“For here we were with proof of Van Huyn’s wonderful story. The jewel was put in security in Mr. Trelawny’s great safe; and we started out on our journey of exploration in full hope.
“Mr. Trelawny was, at the last, loth to leave his young wife whom he dearly loved; but she, who loved him equally, knew his longing to prosecute the search. So keeping to herself, as all good women do, all her anxieties—which in her case were special—she bade him follow out his bent.”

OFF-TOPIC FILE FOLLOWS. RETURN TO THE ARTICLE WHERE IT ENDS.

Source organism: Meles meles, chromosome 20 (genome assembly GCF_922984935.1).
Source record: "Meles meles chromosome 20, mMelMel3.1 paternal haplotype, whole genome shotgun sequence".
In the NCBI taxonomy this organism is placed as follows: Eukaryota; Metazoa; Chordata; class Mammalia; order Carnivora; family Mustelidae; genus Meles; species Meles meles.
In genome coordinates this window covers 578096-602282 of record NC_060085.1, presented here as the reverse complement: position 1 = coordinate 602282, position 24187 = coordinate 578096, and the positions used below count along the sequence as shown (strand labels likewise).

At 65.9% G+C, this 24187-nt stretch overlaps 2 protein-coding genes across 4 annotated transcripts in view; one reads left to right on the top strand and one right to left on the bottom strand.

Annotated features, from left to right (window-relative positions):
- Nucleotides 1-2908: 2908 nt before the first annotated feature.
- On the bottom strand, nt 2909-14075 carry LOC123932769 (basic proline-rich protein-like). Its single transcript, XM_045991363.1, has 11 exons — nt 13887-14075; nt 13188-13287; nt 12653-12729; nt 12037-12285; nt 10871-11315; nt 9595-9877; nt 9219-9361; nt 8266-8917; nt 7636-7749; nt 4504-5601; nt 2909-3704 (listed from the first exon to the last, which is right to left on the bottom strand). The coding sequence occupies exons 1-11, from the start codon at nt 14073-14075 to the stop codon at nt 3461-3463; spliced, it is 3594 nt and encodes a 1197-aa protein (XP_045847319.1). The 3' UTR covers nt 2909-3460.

“Mr. Trelawny’s hope was at least as great as my own. He is not so volatile a man as I am, prone to ups and downs of hope and despair; but he has a fixed purpose which crystallises hope into belief. At times I had feared that there might have been two such stones, or that the adventures of Van Huyn were traveller’s fictions, based on some ordinary acquisition of the curio in Alexandria or Cairo, or London or Amsterdam. But Mr. Trelawny never faltered in his belief. We had many things to distract our minds from belief or disbelief. This was soon after Arabi Pasha, and Egypt was so safe place for travellers, especially if they were English. But Mr. Trelawny is a fearless man; and I almost come to think at times that I am not a coward myself. We got together a band of Arabs whom one or other of us had known in former trips to the desert, and whom we could trust; that is, we did not distrust them as much as others. We were numerous enough to protect ourselves from chance marauding bands, and we took with us large impedimenta. We had secured the consent and passive co-operation of the officials still friendly to Britain; in the acquiring of which consent I need hardly say that Mr. Trelawny’s riches were of chief importance. We found our way in dhahabiyehs to Aswan; whence, having got some Arabs from the Sheik and having given our usual backsheesh, we set out on our journey through the desert.